THE ADVOCATE 465
VOL. 77 PART 3 MAY 2019
A ND MISCELLANEA
By Connor Bildfell*
THE GREAT FOOD TRAY ESCAPE OF 1980
The year was 1980. Fred Cadeddu, nicknamed “Foxy Freddy” for reasons
that will soon become apparent, was serving a life sentence in the maximum
security Millhaven Penitentiary near Kingston, Ontario, having been
convicted of second degree murder several years earlier. But Cadeddu had
no intention of spending the rest of his days in prison. Instead, with a view
to regaining his freedom, he hatched a plan that would go down as one of
the most creative prison escapes in Canadian history.1
At the time, inmates at Millhaven were served food on turquoise cafeteria
style plastic food trays. Once finished eating, inmates would stack their
dirty trays on trolleys, which would then be transported by truck to the main
kitchen facility at the neighbouring minimum-security Bath Institution for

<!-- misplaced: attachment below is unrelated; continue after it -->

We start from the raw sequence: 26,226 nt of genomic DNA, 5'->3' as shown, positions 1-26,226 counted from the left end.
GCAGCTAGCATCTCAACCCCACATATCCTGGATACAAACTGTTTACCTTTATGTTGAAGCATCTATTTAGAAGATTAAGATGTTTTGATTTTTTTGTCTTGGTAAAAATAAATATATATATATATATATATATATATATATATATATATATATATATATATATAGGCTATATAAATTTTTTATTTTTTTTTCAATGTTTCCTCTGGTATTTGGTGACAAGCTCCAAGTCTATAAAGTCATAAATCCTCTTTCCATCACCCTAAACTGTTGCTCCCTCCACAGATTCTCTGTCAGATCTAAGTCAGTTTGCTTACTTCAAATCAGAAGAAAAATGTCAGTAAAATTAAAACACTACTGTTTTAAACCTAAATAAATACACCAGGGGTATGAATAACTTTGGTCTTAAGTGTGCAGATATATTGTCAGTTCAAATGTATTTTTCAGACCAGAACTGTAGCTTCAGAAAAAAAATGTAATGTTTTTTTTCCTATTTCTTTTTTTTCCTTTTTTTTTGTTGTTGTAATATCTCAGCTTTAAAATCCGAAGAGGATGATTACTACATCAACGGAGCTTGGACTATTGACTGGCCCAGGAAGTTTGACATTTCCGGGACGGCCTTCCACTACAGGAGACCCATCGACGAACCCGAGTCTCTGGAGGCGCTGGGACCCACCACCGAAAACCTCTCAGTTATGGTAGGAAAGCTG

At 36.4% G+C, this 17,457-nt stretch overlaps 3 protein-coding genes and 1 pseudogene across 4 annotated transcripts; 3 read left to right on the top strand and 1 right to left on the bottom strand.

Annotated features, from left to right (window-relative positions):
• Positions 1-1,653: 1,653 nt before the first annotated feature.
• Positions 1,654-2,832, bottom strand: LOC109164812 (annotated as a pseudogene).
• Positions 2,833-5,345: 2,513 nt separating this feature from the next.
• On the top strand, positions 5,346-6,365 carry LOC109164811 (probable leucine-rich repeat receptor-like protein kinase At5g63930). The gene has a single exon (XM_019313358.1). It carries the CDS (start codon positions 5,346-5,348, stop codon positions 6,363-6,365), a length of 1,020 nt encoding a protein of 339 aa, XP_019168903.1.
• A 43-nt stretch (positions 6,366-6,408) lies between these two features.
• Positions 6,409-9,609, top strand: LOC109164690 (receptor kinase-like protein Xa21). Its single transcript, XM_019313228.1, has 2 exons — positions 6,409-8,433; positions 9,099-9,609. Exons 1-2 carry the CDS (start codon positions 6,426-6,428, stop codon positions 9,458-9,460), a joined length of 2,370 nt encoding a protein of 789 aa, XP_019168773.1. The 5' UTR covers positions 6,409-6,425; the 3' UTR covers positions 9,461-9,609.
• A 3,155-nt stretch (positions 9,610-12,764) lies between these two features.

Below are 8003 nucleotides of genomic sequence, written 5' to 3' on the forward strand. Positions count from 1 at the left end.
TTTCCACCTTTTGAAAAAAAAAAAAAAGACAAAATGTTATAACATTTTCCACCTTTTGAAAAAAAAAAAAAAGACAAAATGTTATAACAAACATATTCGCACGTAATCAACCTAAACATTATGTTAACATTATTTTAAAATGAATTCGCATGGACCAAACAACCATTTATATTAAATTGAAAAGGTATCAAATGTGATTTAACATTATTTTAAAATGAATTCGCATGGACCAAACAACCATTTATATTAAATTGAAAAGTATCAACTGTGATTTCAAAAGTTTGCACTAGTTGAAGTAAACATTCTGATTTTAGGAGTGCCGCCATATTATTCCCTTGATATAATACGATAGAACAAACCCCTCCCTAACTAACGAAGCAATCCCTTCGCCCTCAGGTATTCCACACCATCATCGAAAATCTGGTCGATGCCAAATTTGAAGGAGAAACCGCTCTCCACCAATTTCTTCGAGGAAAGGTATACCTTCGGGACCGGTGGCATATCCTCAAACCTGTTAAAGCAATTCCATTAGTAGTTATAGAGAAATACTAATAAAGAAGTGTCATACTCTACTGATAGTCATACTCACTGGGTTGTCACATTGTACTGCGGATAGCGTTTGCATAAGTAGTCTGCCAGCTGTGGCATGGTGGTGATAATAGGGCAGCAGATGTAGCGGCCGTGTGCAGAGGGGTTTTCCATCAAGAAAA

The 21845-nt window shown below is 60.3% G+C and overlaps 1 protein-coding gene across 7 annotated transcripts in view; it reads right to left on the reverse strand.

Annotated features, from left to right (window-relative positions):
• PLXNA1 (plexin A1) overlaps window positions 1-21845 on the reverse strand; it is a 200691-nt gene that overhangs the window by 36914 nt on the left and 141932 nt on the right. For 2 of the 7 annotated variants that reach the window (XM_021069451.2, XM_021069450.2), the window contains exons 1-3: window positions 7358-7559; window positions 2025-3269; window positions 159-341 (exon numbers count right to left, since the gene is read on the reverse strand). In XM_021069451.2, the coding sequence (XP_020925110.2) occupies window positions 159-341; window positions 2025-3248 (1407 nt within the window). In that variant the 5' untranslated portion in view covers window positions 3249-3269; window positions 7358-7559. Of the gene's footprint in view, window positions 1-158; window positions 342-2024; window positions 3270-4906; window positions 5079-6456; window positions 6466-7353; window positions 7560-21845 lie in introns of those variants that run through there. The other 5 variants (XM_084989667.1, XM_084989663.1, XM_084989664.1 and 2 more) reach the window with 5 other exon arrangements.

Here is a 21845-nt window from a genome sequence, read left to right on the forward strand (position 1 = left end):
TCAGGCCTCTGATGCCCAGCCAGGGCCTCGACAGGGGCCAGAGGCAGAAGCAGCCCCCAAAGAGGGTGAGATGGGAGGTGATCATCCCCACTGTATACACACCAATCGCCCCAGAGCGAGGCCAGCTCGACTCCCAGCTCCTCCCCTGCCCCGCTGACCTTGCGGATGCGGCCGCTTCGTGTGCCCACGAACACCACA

Over several months, Cadeddu surreptitiously amassed about 200 trays.
Out of these trays, he fashioned himself a sort of capsule-like pod—he
placed two stacks of trays side by side and cut out the centres using a hacksaw
blade, leaving three sides of the rim intact. (How Cadeddu procured the
hacksaw blade remains a mystery.) This left just enough space for a single
person to crawl inside. A photo of the pod is shown on the next page.
The big day came on May 25. After a nice Sunday dinner, Cadeddu somehow
managed to get his pod onto a trolley and conceal himself inside. (It is
said that Cadeddu lost between 20 and 30 pounds of body weight in order to
fit inside the pod.) Once outside the prison walls and inside the kitchen
building, Cadeddu waited until kitchen staff were busy washing the dishes.
He then emerged from his pod, snuck out of the kitchen, scurried across an
unfenced field and found his way to freedom.
* Connor Bildfell is the Advocate’s copy editor and also a regular contributor.the Advocate.